As mentioned above, bitcoins are not authorized as yet but there is scope for them to be legalized under different legislations. As per the Foreign Exchange Management Act, 1999, currency is defined as "all currency notes, postal notes, postal orders, money orders, cheques, drafts, travelers cheques, letters of credit, bills of exchange and promissory notes, credit cards or such other similar instruments, as may be notified by the Reserve Bank." According to the definition, RBI has the power to include bitcoins within the definition of currency. Currency other than "Indian currency" is termed as "foreign currency", and regulated by foreign exchange laws. Most likely bitcoins can be governed by foreign exchange laws. Further, Bitcoins can also be included within the definition of "security" which states that "such other instruments as may be declared by the Central Government to be securities". Further, the Indian Copyright Act, 1957, defines the term "computer programme" as "a set of instructions expressed in words, codes, schemes or in any other form, including a machine readable medium, capable of causing a computer to perform a particular task or achieve a particular result". Having gone through the various definitions, it can be concluded that there is enough scope for legalizing bitcoins. One has to wait and watch as to which approach the Indian government takes.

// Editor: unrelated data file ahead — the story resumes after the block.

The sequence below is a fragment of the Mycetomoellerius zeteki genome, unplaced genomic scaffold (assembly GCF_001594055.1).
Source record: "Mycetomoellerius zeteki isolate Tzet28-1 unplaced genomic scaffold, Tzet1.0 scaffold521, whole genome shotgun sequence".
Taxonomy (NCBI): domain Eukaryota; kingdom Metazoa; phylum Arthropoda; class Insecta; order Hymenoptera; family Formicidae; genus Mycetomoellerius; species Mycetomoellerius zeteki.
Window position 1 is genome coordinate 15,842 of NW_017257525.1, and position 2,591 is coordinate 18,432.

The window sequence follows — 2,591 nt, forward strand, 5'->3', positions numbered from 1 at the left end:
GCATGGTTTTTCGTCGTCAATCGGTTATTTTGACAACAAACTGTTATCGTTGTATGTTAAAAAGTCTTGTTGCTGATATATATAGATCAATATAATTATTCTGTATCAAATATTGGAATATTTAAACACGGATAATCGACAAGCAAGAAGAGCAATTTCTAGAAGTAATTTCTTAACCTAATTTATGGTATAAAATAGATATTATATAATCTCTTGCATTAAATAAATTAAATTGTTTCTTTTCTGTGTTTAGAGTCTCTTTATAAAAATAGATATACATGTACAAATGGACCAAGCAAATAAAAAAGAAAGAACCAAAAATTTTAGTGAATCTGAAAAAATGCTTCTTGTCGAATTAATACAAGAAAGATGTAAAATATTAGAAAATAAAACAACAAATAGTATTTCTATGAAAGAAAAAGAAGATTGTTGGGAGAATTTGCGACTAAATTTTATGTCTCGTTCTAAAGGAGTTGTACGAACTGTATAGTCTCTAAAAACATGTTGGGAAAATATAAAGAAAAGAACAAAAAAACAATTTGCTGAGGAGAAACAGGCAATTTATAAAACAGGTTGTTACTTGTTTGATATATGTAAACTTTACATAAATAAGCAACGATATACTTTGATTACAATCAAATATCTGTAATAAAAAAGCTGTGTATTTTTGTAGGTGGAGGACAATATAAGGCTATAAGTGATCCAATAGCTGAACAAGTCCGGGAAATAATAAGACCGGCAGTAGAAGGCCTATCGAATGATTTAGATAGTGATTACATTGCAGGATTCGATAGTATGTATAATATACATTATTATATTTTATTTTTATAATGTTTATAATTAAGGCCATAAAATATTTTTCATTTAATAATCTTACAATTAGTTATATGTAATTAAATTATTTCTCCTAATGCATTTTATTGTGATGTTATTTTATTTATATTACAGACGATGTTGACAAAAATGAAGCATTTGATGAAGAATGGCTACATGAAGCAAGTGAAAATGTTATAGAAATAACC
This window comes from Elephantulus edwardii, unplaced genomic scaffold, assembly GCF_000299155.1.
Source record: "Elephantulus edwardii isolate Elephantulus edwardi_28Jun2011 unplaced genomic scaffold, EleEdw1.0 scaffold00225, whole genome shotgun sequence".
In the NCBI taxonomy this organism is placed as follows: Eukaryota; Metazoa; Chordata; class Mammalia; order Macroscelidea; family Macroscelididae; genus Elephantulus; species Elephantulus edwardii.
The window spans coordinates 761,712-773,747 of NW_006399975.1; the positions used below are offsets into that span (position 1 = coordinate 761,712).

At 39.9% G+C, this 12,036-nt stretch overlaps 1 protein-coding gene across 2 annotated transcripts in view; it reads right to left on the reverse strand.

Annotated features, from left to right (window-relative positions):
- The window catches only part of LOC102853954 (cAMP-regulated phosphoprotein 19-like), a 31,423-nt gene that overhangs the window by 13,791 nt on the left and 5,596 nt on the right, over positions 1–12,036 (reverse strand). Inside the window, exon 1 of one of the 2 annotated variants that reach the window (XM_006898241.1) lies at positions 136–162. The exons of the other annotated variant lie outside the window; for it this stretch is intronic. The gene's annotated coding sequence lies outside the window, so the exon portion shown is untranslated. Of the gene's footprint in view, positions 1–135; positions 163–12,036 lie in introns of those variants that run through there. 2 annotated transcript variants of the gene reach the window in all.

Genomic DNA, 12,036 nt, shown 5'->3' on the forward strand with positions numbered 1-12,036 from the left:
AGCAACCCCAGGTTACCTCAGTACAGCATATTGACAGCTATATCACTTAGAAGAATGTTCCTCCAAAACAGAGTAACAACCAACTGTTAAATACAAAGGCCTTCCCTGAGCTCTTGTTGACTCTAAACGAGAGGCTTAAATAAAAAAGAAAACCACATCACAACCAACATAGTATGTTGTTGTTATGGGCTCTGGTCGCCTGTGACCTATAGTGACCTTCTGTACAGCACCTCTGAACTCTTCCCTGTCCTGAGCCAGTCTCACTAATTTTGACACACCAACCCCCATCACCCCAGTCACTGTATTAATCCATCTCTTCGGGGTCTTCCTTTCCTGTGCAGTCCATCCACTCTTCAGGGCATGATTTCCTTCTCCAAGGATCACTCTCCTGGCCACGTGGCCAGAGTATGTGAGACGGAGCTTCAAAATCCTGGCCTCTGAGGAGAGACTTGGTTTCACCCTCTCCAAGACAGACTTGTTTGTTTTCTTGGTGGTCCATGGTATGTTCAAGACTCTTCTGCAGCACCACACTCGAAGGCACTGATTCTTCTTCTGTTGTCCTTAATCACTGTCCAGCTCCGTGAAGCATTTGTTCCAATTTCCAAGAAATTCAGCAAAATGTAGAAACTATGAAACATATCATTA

2.3 Bitcoin transactions
HighKart.com became the first e-commerce site in India to exclusively accept bitcoins as a payment method. WERWIRED, a Bangalore-based geospatial, security and entertainment consulting company offered bitcoins as a mode of payment for its customers. Castle Bloom, a salon in Chandigarh, became the first physical outlet to start accepting the digital currency. Buysellbitco.in, an online portal dealt in buying and selling of bitcoins in India. But it was raided by the Enforcement Directorate. The preliminary investigations found it to be in violation of the foreign exchange laws. Post the RBI press release, traders and customers have become cautious as to avoid the use of bitcoins until it is legalized.
If bitcoins are used in transaction, the question that arises is can bitcoin be regulated under the Sale of Goods Act. Price is an essential element of a contract of sale. Barter forms an exception to the transaction of sale of goods. This means that any transaction where payment is made in bitcoins would come within the category of "barter" and would not be governed by the Sale of Goods Act. So, such a transaction will not be enforceable in India. But, a transaction which follows the tenets of contract law, remains completely within India and for a lawful consideration and not opposed to public policy can be considered legitimate. Though the tax aspect of bitcoins is also a grey area, in order to comply with the income tax regulations, a person accepting bitcoins against services should pay income tax after converting bitcoins into rupees and the bitcoin sellers who earn profit can pay capital gains tax (if selling after a long duration). Such steps will legitimize the unregulated bitcoins transactions.